“I miss Dolly,” Steph said. “Let’s just go.”
“This was your idea,” Leon said. “Stop worrying. Like I said, he’s probably curling up with your sister right now. You know she’s going through it, the triple threat. Those cramps. Her migraines, and a fucking toothache. She really wanted to be the one to pick you up. She was saying, ‘Steph, she’s always been a lost puppy.’ She’s always saying that stuff about you.”
“Keep it,” Steph said, standing up. “For picking me up so last minute.”
“You don’t want another drink?” Leon asked. “Something to eat? Krispy Kreme?”
“And you’re sure Dolly’s alright?”
He nodded. “It’s like I said.” Leon retrieved his card, the dollar amount cleared from the screen, and they left. The carpeting thinned as they approached a train of steep escalators that dove into an indoor pavilion packed with faux birch tree branches and stumps and rocks and woodland foxes and a loud waterfall occluding the seating of an Italian bistro. Leon jogged to the base of the waterfall, dug into his pockets, and produced spare change. “I hear they run this 24/7, even when the building’s closed,” Leon said as he tossed a nickel into the fountain. He handed Steph a quarter. “For my sake.”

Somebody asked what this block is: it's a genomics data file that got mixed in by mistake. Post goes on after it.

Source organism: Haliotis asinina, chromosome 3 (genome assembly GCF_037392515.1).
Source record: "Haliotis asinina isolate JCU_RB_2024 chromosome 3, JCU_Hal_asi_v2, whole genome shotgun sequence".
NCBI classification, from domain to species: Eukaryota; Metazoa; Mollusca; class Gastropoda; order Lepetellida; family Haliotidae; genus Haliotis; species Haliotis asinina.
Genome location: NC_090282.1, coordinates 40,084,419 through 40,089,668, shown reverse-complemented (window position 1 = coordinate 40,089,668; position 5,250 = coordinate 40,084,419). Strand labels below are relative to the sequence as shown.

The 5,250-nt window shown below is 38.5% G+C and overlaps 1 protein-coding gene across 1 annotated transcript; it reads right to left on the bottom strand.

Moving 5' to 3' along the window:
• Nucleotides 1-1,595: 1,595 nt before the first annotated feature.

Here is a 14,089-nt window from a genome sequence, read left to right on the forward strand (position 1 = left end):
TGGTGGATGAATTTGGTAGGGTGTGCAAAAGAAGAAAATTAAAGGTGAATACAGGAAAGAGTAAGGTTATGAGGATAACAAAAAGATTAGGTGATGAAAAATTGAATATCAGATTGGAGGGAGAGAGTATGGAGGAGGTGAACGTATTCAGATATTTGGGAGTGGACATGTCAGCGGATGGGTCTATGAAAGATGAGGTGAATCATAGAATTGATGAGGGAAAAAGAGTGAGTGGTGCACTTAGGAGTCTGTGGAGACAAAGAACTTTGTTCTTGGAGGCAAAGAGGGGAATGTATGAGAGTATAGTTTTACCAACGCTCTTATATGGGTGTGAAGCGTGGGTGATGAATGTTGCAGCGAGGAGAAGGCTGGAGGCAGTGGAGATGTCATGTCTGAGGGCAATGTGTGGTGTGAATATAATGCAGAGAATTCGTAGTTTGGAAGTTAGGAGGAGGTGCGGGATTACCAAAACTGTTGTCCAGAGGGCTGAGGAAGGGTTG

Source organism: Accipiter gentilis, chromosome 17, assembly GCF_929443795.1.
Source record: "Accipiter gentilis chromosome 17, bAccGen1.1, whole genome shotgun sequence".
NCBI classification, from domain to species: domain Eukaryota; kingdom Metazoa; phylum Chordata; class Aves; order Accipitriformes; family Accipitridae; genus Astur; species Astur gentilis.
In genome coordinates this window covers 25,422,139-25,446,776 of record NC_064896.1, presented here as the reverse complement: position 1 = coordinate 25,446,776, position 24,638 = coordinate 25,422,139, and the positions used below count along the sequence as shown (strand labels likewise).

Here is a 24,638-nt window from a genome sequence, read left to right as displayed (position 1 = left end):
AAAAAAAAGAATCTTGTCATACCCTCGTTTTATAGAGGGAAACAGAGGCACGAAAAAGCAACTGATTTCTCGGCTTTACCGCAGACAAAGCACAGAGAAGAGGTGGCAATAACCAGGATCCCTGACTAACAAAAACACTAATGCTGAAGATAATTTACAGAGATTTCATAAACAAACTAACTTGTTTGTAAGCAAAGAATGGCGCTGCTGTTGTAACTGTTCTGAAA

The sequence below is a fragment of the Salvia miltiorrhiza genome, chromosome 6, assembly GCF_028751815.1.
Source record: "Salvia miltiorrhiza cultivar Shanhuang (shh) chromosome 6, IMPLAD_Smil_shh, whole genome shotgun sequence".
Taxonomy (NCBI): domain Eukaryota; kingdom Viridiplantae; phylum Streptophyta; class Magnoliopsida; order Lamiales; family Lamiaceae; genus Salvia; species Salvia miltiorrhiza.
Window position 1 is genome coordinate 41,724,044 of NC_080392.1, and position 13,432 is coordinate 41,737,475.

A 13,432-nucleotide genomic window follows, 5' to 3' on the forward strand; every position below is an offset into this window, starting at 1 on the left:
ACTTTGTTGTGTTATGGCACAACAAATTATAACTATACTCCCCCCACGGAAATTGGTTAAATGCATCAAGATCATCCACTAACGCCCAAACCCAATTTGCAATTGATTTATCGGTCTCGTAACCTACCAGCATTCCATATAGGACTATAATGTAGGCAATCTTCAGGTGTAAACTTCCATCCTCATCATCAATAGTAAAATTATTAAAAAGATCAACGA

“I’m never leaving the country again,” Steph announced, spearfishing the coin, and Leon made another urgent wish. “You can’t trust those girls I went with—they don’t play nice.”
Leon nodded. “Word.”
“Listen,” he continued. “Let’s go to the fucking moon. Texas Hold’em is your game, yeah?”
Steph bit her nail, and noticed how all of her nails were chipped, noticed how haggard Leon looked, his clothes a size too big, that, as a matter of fact, she had never seen him act so nice and, apropos of nothing, pictured the perfect flop: an immediate straight. Then the lowball betting stacking up, the snowballing cashflow, a vacation so long it requires vacations, hopping from Vegas to Macau, penthouse to penthouse, to take the edge off any given paradise and the rare but palpable whimpers of her beloved doggy. Leon thought about Mary at home. He thought about surprising her with his own duffel, her telling him that he had a job, and that he did it, that he went above and beyond. Many of the other milling guests paused and perked their ears to listen as an announcement over loudspeakers played a message that Leon and Steph failed to hear over the dutiful waterfall’s grumbling, and one of them took a step, then the other, and the escalators, there were six of them, flowed so sluggishly upward they seemed, on net, essentially stilled.
Andy Bodinger is a fiction writer, essayist, and PhD student at Ohio University. He earned his MFA from Oklahoma State University where he was an associate editor at The Cimarron Review. He is formerly an ESL teacher, having worked in The Czech Republic and China. His essays and stories have appeared in Lunch Ticket, Litro, and Bodega, among other places.